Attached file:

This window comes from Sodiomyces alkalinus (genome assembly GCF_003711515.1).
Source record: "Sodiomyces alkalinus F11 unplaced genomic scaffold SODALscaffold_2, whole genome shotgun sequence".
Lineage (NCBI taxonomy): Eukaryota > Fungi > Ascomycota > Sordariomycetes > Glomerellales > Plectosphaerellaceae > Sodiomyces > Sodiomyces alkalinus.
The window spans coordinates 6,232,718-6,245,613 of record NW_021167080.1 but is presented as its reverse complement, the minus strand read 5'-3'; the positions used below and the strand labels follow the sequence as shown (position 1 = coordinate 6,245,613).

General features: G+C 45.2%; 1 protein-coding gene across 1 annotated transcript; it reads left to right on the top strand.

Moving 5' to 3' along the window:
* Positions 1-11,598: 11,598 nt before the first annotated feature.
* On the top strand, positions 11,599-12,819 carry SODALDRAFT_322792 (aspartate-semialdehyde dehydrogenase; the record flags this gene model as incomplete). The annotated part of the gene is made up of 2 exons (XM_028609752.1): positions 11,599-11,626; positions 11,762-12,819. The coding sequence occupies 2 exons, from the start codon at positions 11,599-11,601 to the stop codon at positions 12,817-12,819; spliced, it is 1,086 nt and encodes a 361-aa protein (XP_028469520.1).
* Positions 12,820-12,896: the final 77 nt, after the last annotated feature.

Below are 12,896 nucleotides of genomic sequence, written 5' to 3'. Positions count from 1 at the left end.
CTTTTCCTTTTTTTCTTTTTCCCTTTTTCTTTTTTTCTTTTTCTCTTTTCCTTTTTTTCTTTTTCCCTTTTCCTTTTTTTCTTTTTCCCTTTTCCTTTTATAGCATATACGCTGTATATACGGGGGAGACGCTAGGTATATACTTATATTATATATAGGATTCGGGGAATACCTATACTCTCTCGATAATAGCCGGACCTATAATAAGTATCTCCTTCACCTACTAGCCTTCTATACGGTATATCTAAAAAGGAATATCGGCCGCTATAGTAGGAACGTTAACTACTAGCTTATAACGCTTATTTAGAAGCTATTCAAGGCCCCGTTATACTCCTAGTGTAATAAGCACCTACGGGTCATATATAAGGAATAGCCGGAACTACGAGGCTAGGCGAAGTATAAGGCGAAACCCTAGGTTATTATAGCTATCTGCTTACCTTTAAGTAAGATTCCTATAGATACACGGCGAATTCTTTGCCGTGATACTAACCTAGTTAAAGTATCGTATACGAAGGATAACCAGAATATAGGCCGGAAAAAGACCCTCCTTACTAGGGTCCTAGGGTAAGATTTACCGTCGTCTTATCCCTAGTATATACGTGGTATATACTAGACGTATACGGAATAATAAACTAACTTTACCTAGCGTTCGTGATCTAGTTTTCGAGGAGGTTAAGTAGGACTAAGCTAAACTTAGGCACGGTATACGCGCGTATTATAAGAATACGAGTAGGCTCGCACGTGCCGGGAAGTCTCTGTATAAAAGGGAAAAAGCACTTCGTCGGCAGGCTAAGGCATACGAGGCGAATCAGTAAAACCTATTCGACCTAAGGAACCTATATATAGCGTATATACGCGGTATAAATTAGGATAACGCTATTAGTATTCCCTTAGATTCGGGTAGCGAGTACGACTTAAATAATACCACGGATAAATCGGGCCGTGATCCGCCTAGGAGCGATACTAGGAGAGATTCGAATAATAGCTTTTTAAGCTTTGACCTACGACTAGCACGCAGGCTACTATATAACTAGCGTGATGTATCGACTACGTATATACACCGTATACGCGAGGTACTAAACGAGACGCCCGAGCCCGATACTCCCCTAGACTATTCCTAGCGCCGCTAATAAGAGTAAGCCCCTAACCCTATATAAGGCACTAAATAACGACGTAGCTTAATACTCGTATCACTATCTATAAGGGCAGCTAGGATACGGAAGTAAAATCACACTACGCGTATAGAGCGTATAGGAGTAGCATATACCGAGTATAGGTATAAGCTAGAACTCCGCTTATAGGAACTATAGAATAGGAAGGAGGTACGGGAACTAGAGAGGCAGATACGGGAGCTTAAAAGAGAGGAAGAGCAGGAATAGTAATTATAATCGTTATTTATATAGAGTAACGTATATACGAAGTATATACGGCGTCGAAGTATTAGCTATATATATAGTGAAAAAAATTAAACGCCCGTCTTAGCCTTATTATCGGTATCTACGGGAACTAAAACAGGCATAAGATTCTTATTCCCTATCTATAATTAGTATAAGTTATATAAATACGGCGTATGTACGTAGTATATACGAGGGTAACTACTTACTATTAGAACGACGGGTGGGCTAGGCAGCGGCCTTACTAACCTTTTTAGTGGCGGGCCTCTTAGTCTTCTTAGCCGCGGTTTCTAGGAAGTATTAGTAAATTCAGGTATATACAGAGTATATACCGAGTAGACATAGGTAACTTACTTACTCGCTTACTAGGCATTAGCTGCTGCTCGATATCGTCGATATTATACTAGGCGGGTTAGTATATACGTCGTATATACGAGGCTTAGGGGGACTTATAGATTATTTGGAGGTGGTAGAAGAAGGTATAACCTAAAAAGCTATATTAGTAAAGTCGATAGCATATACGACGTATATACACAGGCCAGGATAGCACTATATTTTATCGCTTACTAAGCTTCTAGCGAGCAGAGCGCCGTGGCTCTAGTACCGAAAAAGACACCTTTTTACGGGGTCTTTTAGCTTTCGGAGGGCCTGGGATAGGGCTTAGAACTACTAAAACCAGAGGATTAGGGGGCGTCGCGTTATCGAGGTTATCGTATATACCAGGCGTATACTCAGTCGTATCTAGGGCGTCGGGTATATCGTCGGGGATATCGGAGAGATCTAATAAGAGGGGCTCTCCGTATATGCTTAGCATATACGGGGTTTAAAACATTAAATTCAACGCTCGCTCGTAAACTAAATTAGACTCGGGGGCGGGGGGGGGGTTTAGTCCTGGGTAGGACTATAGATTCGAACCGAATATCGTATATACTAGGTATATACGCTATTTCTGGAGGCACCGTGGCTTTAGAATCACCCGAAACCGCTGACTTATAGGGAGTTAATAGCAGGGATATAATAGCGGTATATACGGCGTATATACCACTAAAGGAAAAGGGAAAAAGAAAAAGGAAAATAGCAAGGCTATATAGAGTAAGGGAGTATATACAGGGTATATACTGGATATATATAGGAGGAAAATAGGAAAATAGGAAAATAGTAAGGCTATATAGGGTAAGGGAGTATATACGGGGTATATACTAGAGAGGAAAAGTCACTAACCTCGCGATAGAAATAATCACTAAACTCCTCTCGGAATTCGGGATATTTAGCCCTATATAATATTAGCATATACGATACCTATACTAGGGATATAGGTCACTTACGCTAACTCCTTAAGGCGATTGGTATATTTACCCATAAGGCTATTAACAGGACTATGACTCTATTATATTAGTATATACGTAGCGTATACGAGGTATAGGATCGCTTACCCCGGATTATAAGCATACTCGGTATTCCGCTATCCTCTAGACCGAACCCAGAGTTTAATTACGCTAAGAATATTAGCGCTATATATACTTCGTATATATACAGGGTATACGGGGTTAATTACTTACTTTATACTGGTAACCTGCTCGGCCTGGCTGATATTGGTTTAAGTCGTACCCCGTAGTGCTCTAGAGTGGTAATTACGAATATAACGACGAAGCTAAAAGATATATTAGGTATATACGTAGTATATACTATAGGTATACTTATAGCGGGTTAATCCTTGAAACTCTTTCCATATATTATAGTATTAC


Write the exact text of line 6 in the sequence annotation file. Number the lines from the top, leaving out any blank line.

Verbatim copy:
Moving 5' to 3' along the window: